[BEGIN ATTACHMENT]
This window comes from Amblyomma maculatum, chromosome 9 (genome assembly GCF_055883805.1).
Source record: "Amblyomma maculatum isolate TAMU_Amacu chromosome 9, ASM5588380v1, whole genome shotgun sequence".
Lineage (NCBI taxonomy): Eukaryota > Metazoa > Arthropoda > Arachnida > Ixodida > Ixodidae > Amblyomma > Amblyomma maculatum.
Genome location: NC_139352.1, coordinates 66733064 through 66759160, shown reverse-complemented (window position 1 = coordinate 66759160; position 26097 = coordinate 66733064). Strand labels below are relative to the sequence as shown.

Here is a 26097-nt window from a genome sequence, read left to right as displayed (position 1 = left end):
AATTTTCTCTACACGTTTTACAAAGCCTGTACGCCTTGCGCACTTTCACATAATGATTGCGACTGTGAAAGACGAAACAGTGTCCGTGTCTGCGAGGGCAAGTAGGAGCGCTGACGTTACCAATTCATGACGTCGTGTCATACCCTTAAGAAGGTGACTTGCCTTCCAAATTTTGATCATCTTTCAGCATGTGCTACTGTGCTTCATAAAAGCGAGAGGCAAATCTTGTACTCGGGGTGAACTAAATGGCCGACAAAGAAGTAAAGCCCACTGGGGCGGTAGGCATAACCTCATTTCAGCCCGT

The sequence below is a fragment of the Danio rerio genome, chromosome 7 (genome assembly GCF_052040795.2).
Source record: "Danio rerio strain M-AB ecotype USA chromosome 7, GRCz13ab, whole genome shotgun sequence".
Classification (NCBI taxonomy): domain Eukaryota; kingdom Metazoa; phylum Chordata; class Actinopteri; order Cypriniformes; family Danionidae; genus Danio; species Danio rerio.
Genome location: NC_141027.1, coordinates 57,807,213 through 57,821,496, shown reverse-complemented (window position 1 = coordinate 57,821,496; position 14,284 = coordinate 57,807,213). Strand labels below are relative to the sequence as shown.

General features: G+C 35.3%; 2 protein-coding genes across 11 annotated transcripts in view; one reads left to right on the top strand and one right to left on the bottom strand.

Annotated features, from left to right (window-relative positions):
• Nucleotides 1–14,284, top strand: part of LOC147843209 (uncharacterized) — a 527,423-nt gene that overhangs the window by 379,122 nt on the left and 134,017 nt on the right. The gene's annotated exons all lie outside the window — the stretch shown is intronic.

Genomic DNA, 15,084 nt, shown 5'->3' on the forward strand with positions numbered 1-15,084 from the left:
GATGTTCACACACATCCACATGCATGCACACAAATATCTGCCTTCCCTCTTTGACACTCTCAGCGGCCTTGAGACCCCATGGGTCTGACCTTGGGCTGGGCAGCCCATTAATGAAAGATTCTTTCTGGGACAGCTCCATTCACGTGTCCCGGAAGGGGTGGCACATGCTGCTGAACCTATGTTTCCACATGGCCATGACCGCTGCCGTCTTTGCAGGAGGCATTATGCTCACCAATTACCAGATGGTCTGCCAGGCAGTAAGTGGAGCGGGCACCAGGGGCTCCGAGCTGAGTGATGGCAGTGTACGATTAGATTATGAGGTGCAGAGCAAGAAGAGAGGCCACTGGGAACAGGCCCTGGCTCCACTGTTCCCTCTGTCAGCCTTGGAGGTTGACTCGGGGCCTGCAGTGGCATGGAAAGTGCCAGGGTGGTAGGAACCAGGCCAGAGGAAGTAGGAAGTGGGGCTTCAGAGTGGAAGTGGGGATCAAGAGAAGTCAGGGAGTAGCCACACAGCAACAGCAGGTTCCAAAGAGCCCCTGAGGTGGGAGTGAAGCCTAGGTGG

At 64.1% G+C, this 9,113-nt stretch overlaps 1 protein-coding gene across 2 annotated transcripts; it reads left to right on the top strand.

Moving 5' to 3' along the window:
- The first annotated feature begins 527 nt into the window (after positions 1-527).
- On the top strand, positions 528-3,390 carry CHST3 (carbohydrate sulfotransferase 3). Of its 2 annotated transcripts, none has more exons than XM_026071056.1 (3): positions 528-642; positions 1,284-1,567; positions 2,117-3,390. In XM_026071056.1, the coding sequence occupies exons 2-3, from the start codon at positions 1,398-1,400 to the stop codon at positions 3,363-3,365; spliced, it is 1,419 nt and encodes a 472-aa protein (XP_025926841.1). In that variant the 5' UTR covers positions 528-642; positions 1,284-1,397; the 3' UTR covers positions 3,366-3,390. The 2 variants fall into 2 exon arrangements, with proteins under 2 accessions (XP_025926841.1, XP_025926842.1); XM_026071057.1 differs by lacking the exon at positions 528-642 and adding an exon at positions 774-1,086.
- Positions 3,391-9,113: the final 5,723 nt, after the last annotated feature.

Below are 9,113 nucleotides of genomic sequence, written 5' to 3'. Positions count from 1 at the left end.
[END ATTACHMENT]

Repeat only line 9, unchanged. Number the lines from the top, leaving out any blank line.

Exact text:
Classification (NCBI taxonomy): domain Eukaryota; kingdom Metazoa; phylum Chordata; class Actinopteri; order Cypriniformes; family Danionidae; genus Danio; species Danio rerio.